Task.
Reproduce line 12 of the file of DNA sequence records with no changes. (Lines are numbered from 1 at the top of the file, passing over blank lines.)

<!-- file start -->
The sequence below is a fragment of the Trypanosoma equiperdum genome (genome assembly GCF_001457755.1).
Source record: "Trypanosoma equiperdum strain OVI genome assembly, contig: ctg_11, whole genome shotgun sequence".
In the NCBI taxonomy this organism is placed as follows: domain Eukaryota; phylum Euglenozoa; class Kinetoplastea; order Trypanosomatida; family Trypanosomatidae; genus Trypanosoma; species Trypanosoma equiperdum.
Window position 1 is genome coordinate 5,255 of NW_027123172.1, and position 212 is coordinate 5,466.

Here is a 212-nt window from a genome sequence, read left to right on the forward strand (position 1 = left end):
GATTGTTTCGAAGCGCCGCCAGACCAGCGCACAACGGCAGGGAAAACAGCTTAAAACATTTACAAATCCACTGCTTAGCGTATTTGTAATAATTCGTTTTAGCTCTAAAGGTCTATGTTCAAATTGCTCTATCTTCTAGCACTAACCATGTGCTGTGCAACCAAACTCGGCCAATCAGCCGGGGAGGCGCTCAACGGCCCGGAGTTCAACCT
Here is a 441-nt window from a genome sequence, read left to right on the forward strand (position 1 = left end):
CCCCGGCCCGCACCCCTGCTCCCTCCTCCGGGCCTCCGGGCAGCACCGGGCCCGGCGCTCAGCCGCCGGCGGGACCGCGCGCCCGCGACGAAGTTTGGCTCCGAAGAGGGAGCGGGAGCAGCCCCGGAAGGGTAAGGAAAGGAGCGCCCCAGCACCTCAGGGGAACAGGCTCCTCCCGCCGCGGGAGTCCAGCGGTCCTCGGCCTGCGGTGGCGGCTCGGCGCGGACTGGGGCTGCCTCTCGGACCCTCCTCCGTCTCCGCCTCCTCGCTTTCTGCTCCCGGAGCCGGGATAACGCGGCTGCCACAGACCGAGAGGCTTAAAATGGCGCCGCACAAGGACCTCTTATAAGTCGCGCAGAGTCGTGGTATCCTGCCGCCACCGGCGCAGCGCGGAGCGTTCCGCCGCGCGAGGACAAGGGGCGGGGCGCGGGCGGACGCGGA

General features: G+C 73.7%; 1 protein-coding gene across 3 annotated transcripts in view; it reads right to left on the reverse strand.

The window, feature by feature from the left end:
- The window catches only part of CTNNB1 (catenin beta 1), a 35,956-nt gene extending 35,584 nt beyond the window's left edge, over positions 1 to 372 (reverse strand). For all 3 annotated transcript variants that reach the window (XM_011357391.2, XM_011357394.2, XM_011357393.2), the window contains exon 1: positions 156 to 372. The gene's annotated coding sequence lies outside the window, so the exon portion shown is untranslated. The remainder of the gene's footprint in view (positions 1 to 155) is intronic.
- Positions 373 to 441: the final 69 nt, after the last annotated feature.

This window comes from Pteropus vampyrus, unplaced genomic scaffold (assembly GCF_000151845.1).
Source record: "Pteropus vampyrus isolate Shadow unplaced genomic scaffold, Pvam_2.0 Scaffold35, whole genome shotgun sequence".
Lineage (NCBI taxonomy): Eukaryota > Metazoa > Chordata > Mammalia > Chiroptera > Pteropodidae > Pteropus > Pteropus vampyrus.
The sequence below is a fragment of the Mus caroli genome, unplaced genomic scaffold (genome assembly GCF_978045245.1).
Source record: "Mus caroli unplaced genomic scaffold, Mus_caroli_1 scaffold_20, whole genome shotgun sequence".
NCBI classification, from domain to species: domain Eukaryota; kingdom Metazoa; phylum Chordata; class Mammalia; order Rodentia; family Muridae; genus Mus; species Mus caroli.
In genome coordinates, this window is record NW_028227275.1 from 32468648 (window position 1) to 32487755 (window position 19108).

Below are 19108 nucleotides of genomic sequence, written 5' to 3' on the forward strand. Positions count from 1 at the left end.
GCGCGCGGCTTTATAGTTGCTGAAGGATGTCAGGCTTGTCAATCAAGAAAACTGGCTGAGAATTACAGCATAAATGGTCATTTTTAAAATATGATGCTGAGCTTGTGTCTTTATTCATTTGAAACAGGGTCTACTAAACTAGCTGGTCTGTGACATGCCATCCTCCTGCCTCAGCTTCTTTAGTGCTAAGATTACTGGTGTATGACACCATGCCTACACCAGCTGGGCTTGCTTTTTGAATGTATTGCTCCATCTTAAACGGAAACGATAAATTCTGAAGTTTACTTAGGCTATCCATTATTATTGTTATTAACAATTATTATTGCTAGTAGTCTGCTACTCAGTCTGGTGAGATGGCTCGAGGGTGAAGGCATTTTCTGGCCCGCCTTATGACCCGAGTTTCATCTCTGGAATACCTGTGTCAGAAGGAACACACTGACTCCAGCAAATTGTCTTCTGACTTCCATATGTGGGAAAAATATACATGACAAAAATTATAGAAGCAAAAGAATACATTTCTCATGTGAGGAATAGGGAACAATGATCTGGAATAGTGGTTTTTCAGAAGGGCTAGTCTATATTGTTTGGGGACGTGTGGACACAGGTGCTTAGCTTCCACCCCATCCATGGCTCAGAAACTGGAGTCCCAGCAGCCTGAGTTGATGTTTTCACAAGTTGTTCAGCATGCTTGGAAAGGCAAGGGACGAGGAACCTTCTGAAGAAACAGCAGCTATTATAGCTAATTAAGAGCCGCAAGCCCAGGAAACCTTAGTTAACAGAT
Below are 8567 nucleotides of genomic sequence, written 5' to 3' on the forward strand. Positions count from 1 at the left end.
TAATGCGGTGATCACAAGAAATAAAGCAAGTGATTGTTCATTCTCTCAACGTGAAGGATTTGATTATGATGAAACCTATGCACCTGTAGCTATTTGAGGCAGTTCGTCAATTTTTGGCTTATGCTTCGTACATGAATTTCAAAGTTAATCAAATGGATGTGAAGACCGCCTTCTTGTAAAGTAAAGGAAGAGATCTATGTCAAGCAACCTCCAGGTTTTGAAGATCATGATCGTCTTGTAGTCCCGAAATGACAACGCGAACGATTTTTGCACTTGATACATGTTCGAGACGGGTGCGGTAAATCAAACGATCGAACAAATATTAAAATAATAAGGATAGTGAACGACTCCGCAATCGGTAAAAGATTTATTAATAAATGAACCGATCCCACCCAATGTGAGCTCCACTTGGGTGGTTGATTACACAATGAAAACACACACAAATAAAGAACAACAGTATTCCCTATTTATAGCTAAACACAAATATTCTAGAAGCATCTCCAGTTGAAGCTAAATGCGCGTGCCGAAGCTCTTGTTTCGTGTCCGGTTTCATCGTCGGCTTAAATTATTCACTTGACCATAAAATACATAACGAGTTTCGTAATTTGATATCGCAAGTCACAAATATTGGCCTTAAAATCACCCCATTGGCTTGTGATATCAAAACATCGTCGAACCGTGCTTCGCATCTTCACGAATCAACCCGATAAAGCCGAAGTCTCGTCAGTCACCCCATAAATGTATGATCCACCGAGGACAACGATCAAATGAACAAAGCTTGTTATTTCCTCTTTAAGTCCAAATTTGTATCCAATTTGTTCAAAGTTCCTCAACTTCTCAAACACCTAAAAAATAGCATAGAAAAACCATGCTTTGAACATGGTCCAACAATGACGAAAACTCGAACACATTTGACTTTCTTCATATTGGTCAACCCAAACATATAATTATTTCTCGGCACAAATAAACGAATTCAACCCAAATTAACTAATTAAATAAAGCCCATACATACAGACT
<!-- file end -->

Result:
- Positions 373 to 441: the final 69 nt, after the last annotated feature.